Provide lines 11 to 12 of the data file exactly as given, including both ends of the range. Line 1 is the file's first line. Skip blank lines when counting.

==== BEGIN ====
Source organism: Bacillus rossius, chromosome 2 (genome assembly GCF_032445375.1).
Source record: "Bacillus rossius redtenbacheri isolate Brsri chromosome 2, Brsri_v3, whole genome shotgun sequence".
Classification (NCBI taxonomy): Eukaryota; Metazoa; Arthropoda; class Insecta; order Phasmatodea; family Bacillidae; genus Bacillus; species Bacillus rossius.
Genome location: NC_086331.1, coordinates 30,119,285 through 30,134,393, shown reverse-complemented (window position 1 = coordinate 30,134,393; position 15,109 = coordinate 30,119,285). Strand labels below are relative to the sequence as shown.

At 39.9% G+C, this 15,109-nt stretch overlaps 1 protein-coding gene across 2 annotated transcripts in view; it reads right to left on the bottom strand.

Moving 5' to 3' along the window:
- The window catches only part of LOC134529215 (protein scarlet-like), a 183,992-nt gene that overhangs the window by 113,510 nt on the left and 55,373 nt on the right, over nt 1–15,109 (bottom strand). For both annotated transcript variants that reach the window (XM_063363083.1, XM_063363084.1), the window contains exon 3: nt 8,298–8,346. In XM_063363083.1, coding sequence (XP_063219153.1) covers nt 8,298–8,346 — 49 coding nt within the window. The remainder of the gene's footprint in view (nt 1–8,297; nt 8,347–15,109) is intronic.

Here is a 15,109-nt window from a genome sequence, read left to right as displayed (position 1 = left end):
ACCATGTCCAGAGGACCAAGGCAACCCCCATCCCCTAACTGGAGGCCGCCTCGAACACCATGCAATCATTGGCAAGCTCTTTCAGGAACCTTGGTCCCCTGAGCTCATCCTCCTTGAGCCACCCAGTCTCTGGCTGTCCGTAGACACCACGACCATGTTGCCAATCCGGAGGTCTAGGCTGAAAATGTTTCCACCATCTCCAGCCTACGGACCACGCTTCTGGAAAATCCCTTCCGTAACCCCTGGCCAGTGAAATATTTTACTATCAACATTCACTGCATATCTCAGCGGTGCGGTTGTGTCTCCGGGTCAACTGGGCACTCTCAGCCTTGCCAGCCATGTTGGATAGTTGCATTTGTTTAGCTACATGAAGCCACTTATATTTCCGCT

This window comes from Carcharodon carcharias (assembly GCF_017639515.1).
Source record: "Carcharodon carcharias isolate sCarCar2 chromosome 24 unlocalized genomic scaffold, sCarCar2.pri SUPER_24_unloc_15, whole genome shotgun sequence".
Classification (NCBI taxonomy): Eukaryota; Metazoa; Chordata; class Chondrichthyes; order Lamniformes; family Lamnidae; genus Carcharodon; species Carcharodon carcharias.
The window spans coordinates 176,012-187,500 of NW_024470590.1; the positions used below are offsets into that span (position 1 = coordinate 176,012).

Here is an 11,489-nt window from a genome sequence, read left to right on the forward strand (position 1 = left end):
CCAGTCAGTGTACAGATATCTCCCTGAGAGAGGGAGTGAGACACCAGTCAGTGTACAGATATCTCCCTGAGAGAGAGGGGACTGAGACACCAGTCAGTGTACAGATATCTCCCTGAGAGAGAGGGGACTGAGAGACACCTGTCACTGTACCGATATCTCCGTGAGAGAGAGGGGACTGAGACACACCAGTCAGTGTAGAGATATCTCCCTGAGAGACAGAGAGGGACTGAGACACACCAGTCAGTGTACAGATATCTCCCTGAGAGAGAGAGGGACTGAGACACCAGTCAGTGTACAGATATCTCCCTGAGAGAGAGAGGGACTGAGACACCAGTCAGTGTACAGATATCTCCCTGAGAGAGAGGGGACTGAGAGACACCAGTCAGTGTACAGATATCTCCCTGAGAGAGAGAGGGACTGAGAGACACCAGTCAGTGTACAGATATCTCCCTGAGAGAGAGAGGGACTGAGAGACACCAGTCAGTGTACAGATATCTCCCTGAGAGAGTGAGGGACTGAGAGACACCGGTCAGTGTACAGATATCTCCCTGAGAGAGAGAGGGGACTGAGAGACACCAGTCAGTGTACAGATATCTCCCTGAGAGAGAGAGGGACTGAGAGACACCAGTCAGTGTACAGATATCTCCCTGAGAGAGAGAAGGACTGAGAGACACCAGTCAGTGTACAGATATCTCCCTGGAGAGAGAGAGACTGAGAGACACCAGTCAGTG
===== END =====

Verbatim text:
Source record: "Carcharodon carcharias isolate sCarCar2 chromosome 24 unlocalized genomic scaffold, sCarCar2.pri SUPER_24_unloc_15, whole genome shotgun sequence".
Classification (NCBI taxonomy): Eukaryota; Metazoa; Chordata; class Chondrichthyes; order Lamniformes; family Lamnidae; genus Carcharodon; species Carcharodon carcharias.